Schweyer Sperber Junior
a Hans Jacobs design
During the winter of 1935/36, two special Rhönsperbers were designed and built in the Rhönsperber workshop of Charles Schweyer AG in Ludwigshafen under the direction of Hans Jacobs, the Sperber Junior and the Sperber Senior. The Sperber Junior, factory number 41/25,. was designed to fit Hanna Reitsch “like a glove” and even though Hanna was not very large, she felt cramped in Its narrow cockpit. Certainly, no one else could fit into it. Sitting in the cockpit, she said it made her feel “as if the wings grew from my shoulders” and that she felt as one with the aircraft.
A series of questions were to be studied on the size of the wing gull break, fuselage wing transition, rudder effectiveness etc., and were to be later used in new redesigns at the DFS. The Sperber Junior was the first glider to be equipped with DSF air brakes and the structure of this glider was based on the Rhönsperber with the span increased. It used the same Gottingen 535 wing profile for improved performance. The overall appearance of the fuselage strongly resembled Groenhoff’s Fafnir with its totally wood enclosed cockpit canopy cover giving no forward visibility except what could be seen through the side ‘port hole’ openings. Unlike the Fafnir, the Junior windows were glazed with Cellon plastic windows.The rudder was given a generous size to give the glider greater stability, particularly in turns, which was to be later proven in early test flights.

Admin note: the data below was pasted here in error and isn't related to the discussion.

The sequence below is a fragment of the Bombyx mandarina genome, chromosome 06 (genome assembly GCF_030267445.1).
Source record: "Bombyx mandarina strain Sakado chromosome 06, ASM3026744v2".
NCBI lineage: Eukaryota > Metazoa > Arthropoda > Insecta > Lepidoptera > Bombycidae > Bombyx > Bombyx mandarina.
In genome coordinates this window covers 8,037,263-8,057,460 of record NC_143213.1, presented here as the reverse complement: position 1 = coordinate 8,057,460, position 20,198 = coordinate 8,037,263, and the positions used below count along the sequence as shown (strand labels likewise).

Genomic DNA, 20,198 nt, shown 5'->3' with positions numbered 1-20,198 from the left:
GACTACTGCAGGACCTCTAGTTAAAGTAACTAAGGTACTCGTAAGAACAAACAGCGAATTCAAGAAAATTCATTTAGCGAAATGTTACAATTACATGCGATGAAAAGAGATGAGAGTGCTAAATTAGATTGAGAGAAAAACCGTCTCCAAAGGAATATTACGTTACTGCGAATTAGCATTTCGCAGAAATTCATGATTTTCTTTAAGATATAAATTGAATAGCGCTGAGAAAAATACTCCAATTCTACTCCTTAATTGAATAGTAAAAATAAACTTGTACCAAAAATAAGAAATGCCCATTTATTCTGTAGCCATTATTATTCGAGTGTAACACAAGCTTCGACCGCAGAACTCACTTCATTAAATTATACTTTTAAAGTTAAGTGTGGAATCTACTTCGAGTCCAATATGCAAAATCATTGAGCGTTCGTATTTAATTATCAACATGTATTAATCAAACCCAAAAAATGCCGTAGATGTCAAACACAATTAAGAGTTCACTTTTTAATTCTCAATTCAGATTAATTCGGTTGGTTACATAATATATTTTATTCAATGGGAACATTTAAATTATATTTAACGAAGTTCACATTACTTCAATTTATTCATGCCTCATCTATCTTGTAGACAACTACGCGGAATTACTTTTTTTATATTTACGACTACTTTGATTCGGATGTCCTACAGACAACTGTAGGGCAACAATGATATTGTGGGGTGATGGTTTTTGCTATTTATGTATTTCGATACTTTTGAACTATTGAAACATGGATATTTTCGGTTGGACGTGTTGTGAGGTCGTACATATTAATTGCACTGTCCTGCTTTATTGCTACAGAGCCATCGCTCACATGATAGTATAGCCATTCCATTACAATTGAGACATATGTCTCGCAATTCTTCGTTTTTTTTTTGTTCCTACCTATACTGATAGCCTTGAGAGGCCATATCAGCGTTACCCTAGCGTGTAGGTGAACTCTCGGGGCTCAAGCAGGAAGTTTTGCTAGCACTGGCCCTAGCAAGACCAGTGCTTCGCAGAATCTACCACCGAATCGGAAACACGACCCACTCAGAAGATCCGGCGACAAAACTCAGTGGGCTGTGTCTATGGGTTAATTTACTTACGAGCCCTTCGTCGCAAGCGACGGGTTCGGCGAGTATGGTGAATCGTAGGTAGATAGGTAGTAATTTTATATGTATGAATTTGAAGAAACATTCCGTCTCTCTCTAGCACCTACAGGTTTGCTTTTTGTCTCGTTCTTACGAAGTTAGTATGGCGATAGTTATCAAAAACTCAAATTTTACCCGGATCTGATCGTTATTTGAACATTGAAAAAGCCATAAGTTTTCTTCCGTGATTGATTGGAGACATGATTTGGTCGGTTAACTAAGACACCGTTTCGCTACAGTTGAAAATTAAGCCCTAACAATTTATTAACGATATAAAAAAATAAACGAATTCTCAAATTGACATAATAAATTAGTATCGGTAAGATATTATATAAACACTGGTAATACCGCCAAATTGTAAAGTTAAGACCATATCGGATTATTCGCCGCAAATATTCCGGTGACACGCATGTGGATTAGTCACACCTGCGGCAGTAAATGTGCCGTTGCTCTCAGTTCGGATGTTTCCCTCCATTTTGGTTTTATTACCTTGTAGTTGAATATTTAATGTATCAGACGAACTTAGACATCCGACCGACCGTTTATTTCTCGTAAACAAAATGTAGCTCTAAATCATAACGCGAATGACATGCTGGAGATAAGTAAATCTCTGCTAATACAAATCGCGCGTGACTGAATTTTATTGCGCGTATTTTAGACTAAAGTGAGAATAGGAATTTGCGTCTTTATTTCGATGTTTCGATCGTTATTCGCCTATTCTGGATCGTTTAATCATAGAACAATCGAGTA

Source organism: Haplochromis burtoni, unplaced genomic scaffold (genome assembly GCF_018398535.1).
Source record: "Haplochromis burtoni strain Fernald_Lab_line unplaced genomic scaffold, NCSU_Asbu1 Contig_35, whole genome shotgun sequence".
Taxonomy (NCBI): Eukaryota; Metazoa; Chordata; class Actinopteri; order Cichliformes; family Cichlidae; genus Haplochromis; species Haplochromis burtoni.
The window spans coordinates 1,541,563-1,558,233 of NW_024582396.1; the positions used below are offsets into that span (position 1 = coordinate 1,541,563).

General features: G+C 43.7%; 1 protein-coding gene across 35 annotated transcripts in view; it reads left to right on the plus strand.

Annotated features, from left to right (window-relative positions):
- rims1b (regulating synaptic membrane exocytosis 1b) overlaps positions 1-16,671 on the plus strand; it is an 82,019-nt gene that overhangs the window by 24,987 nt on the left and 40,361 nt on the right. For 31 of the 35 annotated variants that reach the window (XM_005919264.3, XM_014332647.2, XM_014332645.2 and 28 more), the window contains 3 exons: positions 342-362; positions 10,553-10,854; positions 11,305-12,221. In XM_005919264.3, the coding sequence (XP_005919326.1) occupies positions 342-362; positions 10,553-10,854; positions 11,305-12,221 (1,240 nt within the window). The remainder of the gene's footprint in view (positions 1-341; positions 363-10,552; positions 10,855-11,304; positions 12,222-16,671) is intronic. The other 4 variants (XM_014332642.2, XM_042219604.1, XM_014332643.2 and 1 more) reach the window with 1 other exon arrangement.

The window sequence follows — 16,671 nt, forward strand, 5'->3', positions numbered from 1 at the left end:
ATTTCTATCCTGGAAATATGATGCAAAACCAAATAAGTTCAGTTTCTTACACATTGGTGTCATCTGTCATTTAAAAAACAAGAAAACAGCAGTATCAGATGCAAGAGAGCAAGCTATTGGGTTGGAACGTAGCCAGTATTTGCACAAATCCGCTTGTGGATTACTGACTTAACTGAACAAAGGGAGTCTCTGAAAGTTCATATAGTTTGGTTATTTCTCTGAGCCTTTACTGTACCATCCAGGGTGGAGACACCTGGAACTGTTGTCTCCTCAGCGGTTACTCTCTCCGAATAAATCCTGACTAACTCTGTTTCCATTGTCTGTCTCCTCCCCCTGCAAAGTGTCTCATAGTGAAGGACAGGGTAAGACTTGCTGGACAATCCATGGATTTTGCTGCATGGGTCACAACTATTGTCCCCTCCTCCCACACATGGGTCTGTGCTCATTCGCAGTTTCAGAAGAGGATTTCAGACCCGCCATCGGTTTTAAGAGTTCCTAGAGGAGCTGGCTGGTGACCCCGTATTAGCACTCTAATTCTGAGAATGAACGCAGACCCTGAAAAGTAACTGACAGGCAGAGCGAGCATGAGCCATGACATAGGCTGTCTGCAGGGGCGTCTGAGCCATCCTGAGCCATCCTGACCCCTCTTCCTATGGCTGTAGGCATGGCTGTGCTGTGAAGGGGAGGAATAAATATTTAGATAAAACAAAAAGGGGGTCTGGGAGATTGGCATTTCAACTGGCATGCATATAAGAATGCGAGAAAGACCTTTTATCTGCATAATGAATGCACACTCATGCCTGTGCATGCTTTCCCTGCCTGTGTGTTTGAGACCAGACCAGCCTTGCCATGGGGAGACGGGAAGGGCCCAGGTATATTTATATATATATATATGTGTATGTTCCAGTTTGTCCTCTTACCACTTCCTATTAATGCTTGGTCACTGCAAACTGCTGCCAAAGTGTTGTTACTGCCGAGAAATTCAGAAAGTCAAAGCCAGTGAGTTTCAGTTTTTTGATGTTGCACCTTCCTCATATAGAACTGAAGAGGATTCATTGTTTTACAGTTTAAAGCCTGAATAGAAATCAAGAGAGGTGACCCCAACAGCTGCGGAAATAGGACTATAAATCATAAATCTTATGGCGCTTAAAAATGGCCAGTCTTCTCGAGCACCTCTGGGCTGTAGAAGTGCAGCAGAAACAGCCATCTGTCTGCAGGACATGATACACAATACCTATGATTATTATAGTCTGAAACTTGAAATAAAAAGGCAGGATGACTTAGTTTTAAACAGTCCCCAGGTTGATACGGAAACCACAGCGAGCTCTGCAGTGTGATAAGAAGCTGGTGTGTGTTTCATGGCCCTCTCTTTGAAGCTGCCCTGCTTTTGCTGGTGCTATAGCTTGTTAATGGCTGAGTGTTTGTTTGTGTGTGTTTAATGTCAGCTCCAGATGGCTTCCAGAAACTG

The first serious competition for the Junior was the 1936 Rhön competition where it was entered under competition number 61. Hanna Reitsch flew the most accumulated distances of 821.5 km in “D-Sperber Junior”, the registration of the glider and finished 4th overall in the competition against such famous pilots as Peter Riedel.
Hanna Reitsch brought the aircraft to the ISTUS International Meeting at Salzburg in March 1937 where it sported its new registartion of D-11-48 and competiton Number 5. Here she accomplished a remarkable trans-Alpine flight to Italy, reaching 13,000 ft from an initial 500 meter altitude aerotow. Almost overcome by cold, she flew on, marvelling at the splendour of ‘the Alps. Her route was finally barred by rain and she was forced to land on a football pitch next to military barracks In a small village. At the last moment, she saw trees surrounding the field obstructing her approach and she resigned herself to trying to steer the fuselage between two trees, leaving the wings behind, but a miracle happened when a sudden up draught lifted the aircraft just before arriving at the trees. The Sperber Junior grazed their tops and landed harmlessly in the field. Hanna was so cold that she could neither speak nor move. Italian soldiers helped her out and carried the Sperber Junior on their shoulders in triumph to their barracks.